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Our alumna Minna Kellomäki: We researchers tend to be deeply passionate about our work

Published on 20.8.2021
updated on 23.11.2021
Tampere University
Professori Minna Kellomäki
Minna Kellomäki is a professor of biomaterials and tissue engineering at Tampere University and head of the Academy of Finland’s Centre of Excellence in Body-on-Chip Research. A distinguished scientist, she is passionate about making new discoveries, working at the interface of scientific disciplines and collaborating across disciplinary boundaries. Minna maintains an open dialogue with her research group and strives to be more of a supportive coach than a distant leader. She spends her free time outdoors with her large furry family and also enjoys needlework: she can whip up a pair of socks in next to no time.

“I started my studies at the then Tampere University of Technology in Hervanta. I set out to specialise in finance but soon found out that my real passion was technology. I graduated with a master’s degree in mechanical engineering but with a strong focus on materials engineering. I am so old that there was no degree programme available in materials engineering when I went to university,” Minna Kellomäki laughs.

A head of a research group is more of a coach than a leader

“Ever since my graduation, I have carried out research on biomaterials. Before completing my doctoral degree, I worked for a year at the University of London, Queen Mary College. I wrote my dissertation on the application of biomaterials in tissue engineering when the field was still in its infancy, although Tampere University of Technology had already established an international reputation for excellence in biomaterials research in the 1980s,” Minna reminisces.

“My research group is currently very much focused on studying soft materials known as hydrogels.”

According to Minna, the best part of her job is being able to undertake multidisciplinary research at the interface of disciplines. New insights and discoveries that open up yet new avenues of exploration are a major source of inspiration for researchers who have both the right and the duty to be curious and questioning.

“We researchers tend to be deeply passionate about our work. For most of us, research is a way of life rather than a nine-to-five job.” 

Minna maintains an open dialogue with her research group and strives to be more of a supportive coach than a distant leader.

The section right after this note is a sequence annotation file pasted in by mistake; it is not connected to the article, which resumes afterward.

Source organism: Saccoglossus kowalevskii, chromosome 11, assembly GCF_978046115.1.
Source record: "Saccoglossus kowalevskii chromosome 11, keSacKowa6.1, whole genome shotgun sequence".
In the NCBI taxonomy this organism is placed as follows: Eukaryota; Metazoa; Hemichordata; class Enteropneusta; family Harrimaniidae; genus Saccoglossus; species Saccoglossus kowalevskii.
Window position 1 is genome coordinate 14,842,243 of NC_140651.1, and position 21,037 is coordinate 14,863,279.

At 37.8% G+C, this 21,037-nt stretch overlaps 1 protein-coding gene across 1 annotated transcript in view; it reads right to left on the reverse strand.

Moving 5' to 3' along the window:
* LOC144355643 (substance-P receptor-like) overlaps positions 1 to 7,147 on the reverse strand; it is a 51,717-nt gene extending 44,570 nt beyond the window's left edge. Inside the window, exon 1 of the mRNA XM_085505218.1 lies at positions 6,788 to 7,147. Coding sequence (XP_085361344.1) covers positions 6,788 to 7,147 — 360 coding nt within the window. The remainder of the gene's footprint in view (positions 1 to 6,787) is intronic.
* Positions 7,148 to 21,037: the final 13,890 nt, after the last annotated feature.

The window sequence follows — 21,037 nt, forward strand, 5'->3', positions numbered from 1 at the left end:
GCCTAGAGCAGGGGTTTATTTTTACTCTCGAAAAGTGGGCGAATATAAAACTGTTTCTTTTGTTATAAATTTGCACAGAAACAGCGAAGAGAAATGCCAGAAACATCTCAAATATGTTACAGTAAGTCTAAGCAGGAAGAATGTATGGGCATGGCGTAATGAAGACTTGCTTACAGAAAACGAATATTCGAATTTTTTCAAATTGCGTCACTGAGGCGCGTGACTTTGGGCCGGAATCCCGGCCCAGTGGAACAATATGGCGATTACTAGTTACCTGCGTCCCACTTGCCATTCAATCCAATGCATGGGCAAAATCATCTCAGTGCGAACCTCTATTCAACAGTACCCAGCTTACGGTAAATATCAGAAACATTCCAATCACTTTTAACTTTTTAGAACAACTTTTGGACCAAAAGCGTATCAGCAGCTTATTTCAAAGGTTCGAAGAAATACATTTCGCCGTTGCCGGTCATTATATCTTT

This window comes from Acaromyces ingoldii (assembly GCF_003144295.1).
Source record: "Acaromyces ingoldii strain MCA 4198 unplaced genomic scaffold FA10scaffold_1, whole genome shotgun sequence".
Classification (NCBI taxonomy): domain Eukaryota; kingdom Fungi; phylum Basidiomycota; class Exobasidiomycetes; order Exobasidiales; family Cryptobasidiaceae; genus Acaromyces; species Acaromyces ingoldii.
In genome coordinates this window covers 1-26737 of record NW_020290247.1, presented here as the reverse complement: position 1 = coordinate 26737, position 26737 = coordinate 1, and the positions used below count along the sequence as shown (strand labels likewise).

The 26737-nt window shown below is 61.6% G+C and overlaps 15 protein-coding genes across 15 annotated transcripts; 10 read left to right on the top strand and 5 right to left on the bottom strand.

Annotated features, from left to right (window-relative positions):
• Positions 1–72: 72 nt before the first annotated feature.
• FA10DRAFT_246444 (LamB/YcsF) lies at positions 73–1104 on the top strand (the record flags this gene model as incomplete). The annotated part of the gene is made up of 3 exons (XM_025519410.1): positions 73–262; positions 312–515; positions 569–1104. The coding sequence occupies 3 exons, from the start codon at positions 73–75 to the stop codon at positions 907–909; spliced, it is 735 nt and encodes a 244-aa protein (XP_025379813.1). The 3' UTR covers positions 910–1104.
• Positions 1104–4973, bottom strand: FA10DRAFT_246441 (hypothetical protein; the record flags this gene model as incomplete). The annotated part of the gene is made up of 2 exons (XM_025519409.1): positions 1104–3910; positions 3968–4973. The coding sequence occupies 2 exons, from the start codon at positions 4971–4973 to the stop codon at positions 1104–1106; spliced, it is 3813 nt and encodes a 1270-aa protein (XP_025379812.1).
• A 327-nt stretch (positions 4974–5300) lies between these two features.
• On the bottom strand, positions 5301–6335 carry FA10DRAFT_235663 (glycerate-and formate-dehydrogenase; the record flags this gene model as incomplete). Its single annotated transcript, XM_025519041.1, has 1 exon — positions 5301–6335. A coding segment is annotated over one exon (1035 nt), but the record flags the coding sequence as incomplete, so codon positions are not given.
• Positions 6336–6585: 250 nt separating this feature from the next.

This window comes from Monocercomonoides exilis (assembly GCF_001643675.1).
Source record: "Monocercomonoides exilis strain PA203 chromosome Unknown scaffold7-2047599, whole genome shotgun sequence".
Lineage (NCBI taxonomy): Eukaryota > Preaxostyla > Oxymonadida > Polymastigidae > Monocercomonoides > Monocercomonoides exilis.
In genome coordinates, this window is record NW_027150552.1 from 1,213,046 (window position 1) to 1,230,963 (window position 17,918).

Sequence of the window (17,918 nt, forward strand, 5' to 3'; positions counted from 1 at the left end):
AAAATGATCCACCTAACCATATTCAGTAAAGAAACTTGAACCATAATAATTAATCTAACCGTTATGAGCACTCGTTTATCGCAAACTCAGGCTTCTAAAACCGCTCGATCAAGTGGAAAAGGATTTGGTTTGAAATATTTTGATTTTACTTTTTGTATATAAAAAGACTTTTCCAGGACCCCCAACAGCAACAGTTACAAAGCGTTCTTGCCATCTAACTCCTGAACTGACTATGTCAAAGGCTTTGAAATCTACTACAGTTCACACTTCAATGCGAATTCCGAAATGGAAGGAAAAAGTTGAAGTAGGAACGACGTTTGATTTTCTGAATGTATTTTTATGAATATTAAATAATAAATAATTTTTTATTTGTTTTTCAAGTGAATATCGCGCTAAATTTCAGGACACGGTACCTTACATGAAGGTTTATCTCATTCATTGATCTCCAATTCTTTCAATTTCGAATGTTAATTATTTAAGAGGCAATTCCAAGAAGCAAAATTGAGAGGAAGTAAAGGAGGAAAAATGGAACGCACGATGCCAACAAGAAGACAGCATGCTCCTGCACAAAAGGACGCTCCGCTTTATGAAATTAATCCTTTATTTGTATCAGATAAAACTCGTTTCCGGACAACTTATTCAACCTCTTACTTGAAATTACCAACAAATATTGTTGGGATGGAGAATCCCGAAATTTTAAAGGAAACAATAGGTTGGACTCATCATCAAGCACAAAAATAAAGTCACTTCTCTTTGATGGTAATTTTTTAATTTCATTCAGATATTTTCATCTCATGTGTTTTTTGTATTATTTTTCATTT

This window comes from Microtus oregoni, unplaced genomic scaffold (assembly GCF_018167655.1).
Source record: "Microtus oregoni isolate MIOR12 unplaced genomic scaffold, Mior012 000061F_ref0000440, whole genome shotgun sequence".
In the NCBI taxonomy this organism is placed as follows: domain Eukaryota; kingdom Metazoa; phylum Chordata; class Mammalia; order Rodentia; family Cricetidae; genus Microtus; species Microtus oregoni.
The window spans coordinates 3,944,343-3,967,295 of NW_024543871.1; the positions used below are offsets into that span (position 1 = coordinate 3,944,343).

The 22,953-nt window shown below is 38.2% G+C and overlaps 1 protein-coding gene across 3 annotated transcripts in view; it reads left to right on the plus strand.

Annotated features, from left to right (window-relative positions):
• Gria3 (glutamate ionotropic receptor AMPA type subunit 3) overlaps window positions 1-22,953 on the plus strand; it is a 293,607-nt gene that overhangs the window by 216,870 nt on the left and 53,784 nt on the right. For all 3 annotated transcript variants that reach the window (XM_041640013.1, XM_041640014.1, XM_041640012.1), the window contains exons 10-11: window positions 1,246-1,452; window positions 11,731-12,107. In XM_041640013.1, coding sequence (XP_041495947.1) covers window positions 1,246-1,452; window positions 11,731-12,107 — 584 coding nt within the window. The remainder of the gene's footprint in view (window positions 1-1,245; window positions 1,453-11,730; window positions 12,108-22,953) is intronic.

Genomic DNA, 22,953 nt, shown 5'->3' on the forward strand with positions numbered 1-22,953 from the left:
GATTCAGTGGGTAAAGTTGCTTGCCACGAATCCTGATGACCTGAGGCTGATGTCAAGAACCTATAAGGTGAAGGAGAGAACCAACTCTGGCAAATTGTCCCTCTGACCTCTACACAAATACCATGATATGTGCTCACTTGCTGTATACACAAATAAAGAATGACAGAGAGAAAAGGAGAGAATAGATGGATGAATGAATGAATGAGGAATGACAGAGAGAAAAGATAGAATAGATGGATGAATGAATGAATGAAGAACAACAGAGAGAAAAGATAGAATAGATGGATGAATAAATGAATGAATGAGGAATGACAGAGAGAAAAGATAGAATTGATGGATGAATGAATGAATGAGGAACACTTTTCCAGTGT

“My job is to inspire my group, identify and refine potential research topics, and work together with researchers to determine how we can move forward with different ideas. It is also important to encourage and be open to new ideas, even though occasionally it is necessary to narrow down choices and steer the direction of our research,” she notes. 

Science needs advocates

“I contribute to societal debate and discussion from my specialist perspective. I have given countless interviews to different media and actively participate in events that are designed, for example, to encourage girls and young women to study technology or introduce schoolchildren to tissue engineering. I often speak in scientific events, take part in panel discussions and help bring science to the public.”

“Translating research findings and new concepts into practice to benefit people and develop commercial products is a process of its own and requires further effort and resources. The route from research findings to a finished product is by no means clear-cut, but what matters to us researchers is that our research benefits people and finds its place,” Minna emphasises.

Scientific breakthroughs are the result of years of meticulous fundamental research. Complex problems cannot be resolved without a multidisciplinary team of researchers, each specialising in a different field.

“When researchers are looking to shed light on a given phenomenon, they must become familiar with all the underlying fundamentals and cause-and-effect relationships. They cannot take things at face value but must be critical and look beyond the obvious.”

“Despite our research groups receiving the majority of their funding from external sources, we would not be able to carry out research without Tampere University. By providing us with a community, connections, facilities, equipment and support, the University enables us to do much of what we do,” Minna says.

The Centre of Excellence in Body-on-Chip Research brings together expertise in technology and biosciences

Headed by Minna Kellomäki, the Centre of Excellence in Body-on-Chip Research (CoEBoC) seeks to combine technological and biological expertise to develop a unique new body-on-chip concept. The body-on-chip system is usually built on a microfluidic platform that allows cell culture medium to flow through and supply the cells – which are formed from differentiated

The goal of the Centre of Excellence is to grow heart, liver, nerve, bone and adipose tissues complete with blood vessels and neural pathways. The cells are suspended in a hydrogel or a three-dimensional scaffold that mimics living tissue. The body-on-chip is designed to emulate not only healthy but also diseased and damaged human tissue.

“The body-on-chip helps us to understand, for example, how heart tissue damage affects heart muscle cells and other tissues. We can also use the system to replicate the human body’s response to drugs and, with the help of computer modelling, apply our acquired knowledge to better understand human physiology. Our research requires seamless collaboration between multiple disciplines and specialists,” Minna points out.

Text: Minna Puntila
Picture: Silja Viitala

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